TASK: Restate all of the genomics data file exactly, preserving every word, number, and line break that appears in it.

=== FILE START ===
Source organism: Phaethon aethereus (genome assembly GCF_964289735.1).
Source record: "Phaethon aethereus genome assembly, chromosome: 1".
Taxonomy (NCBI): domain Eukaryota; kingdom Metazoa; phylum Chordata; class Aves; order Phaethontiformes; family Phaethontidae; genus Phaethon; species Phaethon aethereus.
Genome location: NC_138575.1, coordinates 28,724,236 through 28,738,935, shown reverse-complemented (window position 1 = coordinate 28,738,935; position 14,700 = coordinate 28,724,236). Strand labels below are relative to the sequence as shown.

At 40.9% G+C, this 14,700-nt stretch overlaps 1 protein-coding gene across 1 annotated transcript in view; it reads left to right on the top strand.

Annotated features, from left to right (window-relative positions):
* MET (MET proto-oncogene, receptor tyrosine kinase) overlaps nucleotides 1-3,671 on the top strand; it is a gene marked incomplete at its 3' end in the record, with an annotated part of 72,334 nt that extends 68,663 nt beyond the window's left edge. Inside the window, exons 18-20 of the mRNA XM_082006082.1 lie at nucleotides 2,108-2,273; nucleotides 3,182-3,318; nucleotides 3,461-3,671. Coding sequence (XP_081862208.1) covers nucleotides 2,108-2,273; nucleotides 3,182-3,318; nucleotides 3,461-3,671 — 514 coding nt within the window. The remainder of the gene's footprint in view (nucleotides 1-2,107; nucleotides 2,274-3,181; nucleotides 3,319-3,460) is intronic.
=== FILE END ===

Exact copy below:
Source organism: Phaethon aethereus (genome assembly GCF_964289735.1).
Source record: "Phaethon aethereus genome assembly, chromosome: 1".
Taxonomy (NCBI): domain Eukaryota; kingdom Metazoa; phylum Chordata; class Aves; order Phaethontiformes; family Phaethontidae; genus Phaethon; species Phaethon aethereus.
Genome location: NC_138575.1, coordinates 28,724,236 through 28,738,935, shown reverse-complemented (window position 1 = coordinate 28,738,935; position 14,700 = coordinate 28,724,236). Strand labels below are relative to the sequence as shown.

At 40.9% G+C, this 14,700-nt stretch overlaps 1 protein-coding gene across 1 annotated transcript in view; it reads left to right on the top strand.

Annotated features, from left to right (window-relative positions):
* MET (MET proto-oncogene, receptor tyrosine kinase) overlaps nucleotides 1-3,671 on the top strand; it is a gene marked incomplete at its 3' end in the record, with an annotated part of 72,334 nt that extends 68,663 nt beyond the window's left edge. Inside the window, exons 18-20 of the mRNA XM_082006082.1 lie at nucleotides 2,108-2,273; nucleotides 3,182-3,318; nucleotides 3,461-3,671. Coding sequence (XP_081862208.1) covers nucleotides 2,108-2,273; nucleotides 3,182-3,318; nucleotides 3,461-3,671 — 514 coding nt within the window. The remainder of the gene's footprint in view (nucleotides 1-2,107; nucleotides 2,274-3,181; nucleotides 3,319-3,460) is intronic.